"ESPN’s Cutting Edge Technology"
By Adam Goswick
When Disney decided to bring the ESPN name to the Wide World of Sports Complex, it didn’t result in just new signage and the chance to capitalize on the biggest name in sports broadcasting. Before the re-branding was even complete, Disney launched the ESPN Innovation Lab.
With it came a host of exciting new technologies that are changing the way ESPN presents today’s biggest sporting events. Since the public isn’t allowed in the Innovation Lab (and – full disclosure – that means I haven’t been in there, either), I thought it would be fun to do some research on it and bring it to you in this (very late) installment of DizTEch. Let’s take a look at some of the creations that are being developed at the Innovation Lab.
If you are a baseball fan, you know that one of the unique things about the sport is that almost everything can be tracked statistically. One thing, however, that is somewhat more difficult to track is defensive stats. How fast can a player get to a ball in the field? What kind of range does he have, and how fast can he get the ball from his glove to his throwing hand and get rid of it?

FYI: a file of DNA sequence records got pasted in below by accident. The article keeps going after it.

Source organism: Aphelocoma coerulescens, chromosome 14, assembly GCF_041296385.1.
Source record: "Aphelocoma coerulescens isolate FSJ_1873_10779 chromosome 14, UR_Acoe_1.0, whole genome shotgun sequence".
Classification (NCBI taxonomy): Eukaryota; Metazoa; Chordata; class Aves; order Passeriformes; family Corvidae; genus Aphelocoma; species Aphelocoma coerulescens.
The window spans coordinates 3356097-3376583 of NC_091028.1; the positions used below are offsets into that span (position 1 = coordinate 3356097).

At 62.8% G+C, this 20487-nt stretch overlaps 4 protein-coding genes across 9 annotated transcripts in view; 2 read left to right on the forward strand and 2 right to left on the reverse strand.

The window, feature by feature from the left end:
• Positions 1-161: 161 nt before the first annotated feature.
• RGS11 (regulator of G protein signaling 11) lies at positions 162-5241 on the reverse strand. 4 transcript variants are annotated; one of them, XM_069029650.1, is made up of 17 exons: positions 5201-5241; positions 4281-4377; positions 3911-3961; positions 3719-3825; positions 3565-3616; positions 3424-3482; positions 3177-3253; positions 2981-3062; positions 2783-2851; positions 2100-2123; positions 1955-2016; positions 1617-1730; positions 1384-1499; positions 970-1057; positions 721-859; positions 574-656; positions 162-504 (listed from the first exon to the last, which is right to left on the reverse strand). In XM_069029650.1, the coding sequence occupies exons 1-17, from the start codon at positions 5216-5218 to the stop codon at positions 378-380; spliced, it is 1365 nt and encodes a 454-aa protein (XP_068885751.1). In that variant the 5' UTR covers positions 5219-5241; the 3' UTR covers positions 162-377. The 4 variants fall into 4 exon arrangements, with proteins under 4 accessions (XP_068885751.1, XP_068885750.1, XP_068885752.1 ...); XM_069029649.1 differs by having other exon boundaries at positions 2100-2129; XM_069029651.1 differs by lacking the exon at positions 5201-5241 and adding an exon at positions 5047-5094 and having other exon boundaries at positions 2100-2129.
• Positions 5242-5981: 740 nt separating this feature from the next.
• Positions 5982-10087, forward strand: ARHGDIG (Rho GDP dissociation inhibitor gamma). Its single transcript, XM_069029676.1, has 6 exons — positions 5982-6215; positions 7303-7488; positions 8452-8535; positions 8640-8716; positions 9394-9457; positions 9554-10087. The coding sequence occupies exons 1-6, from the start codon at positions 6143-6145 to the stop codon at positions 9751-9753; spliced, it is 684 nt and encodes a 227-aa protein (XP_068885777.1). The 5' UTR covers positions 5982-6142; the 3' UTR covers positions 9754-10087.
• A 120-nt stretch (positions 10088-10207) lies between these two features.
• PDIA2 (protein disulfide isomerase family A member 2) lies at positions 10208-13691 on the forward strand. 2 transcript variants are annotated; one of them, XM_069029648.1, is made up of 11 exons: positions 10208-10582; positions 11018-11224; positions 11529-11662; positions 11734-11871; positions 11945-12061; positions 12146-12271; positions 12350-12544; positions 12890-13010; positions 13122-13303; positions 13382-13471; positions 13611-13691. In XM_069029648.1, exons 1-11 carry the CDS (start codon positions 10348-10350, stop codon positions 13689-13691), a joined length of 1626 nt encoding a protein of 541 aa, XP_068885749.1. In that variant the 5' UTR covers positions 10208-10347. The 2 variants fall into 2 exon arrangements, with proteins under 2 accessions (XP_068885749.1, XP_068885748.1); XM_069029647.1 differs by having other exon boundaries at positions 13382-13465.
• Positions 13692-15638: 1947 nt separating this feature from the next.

Until now, we could watch and describe a player’s skill on defense, but it was hard to quantify those elements. On July 25, ESPN unveiled the Diamond Track system in their telecast of a St. Louis Cardinals vs. Chicago Cubs matchup. ESPN VP of Emerging Technology Anthony Bailey said this new technology was created completely in-house at the Innovation Lab.